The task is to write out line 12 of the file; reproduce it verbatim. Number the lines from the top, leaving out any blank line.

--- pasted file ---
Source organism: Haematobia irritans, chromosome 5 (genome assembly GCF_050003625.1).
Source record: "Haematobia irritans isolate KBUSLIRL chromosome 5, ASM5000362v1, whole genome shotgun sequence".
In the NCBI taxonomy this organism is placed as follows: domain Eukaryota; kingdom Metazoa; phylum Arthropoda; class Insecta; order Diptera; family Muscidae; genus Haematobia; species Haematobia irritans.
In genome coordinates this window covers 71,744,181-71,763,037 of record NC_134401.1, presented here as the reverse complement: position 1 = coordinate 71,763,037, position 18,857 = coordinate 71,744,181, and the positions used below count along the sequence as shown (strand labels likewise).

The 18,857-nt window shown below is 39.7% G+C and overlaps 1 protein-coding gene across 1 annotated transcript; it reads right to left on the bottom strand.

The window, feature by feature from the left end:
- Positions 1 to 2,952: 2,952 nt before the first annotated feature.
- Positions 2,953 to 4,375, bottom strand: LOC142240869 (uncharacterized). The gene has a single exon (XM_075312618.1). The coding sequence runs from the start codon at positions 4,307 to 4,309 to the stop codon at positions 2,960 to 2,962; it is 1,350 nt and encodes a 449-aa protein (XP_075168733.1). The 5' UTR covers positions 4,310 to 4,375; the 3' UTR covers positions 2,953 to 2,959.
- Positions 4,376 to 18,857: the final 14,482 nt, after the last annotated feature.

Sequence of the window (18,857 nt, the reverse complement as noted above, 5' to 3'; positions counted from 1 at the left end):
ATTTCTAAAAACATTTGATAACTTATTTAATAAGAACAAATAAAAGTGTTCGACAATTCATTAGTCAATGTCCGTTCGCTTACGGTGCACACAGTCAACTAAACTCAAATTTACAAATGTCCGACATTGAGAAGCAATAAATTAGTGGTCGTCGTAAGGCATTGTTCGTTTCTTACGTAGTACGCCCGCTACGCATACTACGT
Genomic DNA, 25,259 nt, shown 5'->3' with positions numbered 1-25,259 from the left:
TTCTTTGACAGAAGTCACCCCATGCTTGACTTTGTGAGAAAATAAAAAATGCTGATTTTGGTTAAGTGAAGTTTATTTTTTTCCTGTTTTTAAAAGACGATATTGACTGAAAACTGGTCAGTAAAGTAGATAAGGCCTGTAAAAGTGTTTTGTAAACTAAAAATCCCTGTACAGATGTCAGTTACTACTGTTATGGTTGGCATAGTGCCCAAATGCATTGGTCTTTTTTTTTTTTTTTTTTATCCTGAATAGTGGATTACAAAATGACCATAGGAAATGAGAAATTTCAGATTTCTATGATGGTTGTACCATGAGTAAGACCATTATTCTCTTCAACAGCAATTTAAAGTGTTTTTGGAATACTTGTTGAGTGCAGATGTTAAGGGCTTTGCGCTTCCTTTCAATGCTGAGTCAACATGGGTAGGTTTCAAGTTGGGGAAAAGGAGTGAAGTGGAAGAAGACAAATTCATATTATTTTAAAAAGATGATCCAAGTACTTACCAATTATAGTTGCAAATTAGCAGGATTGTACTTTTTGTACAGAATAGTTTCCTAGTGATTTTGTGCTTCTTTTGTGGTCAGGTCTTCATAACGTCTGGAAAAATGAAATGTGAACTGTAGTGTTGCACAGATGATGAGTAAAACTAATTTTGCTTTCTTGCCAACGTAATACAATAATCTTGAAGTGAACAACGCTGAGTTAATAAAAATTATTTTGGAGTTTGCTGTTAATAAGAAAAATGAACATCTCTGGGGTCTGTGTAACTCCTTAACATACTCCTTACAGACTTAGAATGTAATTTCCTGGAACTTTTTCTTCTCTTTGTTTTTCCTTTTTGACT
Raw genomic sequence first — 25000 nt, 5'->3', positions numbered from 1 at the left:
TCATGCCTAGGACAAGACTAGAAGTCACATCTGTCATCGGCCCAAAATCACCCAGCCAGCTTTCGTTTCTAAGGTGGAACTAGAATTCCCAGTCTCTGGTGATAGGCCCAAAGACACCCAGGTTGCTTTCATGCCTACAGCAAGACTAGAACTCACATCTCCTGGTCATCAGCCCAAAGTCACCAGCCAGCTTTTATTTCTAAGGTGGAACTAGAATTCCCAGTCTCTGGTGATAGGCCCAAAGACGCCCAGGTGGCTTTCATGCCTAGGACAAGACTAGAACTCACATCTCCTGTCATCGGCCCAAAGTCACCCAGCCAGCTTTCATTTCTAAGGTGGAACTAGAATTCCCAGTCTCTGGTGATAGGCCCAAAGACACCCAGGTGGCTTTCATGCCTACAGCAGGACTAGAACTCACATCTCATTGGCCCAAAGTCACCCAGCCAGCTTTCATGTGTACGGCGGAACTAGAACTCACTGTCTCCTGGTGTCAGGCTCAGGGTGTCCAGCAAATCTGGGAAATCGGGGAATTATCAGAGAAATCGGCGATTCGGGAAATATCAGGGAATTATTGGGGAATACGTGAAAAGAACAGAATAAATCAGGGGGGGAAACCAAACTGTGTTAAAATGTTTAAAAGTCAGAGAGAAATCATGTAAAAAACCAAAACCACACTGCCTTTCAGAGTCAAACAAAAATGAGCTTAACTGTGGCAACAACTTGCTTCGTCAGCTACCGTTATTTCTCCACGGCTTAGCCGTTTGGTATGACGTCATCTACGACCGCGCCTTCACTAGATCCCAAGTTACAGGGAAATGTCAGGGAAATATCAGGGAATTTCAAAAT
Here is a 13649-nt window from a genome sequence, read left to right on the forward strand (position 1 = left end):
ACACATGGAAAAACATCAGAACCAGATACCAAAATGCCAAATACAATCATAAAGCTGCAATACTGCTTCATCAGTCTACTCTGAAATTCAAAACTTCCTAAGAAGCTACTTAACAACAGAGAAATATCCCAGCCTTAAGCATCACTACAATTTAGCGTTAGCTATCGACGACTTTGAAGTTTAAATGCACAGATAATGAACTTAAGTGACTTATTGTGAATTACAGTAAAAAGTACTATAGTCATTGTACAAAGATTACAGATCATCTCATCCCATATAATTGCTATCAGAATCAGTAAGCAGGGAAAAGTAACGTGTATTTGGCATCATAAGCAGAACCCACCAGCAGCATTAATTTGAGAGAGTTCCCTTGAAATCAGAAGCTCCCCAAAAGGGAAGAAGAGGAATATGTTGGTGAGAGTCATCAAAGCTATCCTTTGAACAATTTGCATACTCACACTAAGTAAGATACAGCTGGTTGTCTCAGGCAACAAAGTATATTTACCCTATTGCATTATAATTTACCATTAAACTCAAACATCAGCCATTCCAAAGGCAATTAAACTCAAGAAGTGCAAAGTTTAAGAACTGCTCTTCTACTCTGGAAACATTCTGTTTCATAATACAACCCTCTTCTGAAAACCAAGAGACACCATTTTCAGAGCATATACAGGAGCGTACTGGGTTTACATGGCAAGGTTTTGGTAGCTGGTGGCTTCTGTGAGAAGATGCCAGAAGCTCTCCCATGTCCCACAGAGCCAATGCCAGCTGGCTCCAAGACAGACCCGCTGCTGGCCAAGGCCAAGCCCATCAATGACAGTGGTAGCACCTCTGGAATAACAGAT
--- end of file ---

Genomic DNA, 25,259 nt, shown 5'->3' with positions numbered 1-25,259 from the left: